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4 May 2006 Edition

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Collusion: Further revelations expose British terrorism

Sinn Féin picket outside PSNI headquarters at Knock, Wednesday 3 May

Sinn Féin picket outside PSNI headquarters at Knock, Wednesday 3 May

State sponsored murder

In a week where further revelations have been made about the involvement of British forces in the systematic murder of citizens, and as the families of those killed through this policy launch a new website, Sinn Féin's MARTIN McGUINNESS, writing for An Phoblacht says that the truth about collusion will expose the terrorism of the British state in Ireland.

Collusion has been a part of the Six County state since its creation. State forces and unionist paramilitaries traditionally shared intelligence, weapons and personnel. This weeks revelations in British State papers about the involvement of up to 15% of the UDR in unionist death squads will not surprise nationalists or republicans.

But in the 1980's the control and direction of loyalist death squads, became a key strategy of British policy in Ireland. The state, through the British Army's Force Research Unit (FRU) and the RUC Special Branch, re-armed, re-organised and re-directed unionist paramilitaries, supplying them with modern weaponry. This had an immediate and deadly impact on the number of killings in the North. Within six years of the arrival of weaponry procured in South Africa and smuggled into the six counties by British agents, loyalist murder gangs had increased their capacity to kill by 300%.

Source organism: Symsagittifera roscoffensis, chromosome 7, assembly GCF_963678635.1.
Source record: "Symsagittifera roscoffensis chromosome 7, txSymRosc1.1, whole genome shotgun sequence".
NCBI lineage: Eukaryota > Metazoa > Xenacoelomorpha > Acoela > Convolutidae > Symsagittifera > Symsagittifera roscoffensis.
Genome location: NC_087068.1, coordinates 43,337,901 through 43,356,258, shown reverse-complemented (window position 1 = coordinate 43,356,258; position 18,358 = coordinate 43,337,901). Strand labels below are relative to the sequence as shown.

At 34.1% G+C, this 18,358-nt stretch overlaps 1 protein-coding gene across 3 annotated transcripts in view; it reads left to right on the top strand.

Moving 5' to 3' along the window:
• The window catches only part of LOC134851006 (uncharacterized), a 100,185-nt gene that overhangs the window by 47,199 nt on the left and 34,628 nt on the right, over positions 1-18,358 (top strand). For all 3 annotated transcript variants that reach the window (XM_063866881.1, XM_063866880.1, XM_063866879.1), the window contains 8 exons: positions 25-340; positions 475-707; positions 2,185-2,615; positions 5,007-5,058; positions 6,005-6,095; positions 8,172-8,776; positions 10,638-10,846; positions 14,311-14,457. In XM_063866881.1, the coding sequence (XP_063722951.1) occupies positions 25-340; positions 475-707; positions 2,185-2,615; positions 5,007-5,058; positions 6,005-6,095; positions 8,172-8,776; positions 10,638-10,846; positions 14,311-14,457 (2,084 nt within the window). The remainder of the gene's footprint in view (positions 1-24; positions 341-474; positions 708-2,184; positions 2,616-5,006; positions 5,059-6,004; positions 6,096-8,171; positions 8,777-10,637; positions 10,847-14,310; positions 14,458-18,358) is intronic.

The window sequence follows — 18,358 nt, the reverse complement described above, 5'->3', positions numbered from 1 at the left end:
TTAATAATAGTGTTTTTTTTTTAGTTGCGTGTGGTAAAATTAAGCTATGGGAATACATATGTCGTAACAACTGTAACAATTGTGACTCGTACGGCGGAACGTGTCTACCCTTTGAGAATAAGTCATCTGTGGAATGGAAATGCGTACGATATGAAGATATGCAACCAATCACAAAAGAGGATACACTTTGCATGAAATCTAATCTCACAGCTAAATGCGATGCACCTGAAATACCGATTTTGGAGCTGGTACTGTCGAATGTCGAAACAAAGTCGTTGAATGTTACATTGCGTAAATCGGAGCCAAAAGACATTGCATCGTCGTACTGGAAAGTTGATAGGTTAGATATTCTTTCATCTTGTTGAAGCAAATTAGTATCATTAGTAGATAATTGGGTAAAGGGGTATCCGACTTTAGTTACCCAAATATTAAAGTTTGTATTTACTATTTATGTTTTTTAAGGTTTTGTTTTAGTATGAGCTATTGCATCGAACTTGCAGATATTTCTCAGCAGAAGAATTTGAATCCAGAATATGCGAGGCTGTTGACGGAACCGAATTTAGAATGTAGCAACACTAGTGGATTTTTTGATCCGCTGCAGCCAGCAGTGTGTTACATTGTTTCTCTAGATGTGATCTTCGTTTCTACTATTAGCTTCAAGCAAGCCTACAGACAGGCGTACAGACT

State identified targets for murder

Through a network of agents, like Brian Nelson, the British state identified targets, supplied intelligence and provided back up to the killers. The FRU had the authority to ensure loyalist assassins had a clear run to and from their target. The Special Branch ensured investigations of killings were cursory and did not result in the prosecution of the killers. The state established an effective murder machine enabling it to commission killings of citizens within its own jurisdiction. It justified collusion to itself by promoting the notion that they were 'taking the war to the IRA'. In fact once the machinery of murder was up and running no one was safe.

They killed politicians, civil rights activists, election workers, human rights lawyers and Catholic civilians. They killed to cover agents' tracks, they killed agents who outlived their usefulness and loyalists who knew too much. They sacrificed British soldiers and RUC members to retain their agents' cover.

But by the late 1980s collusion began to be exposed. In August 1989 the UDA killed 28-year-old Loughlin Maginn claiming that he was a member of the IRA. To support their claim the UDA produced classified British Intelligence documents that identified Maginn as a suspected IRA Volunteer. In the months that followed thousands of British Intelligence documents in the hands of loyalists were shown to the media.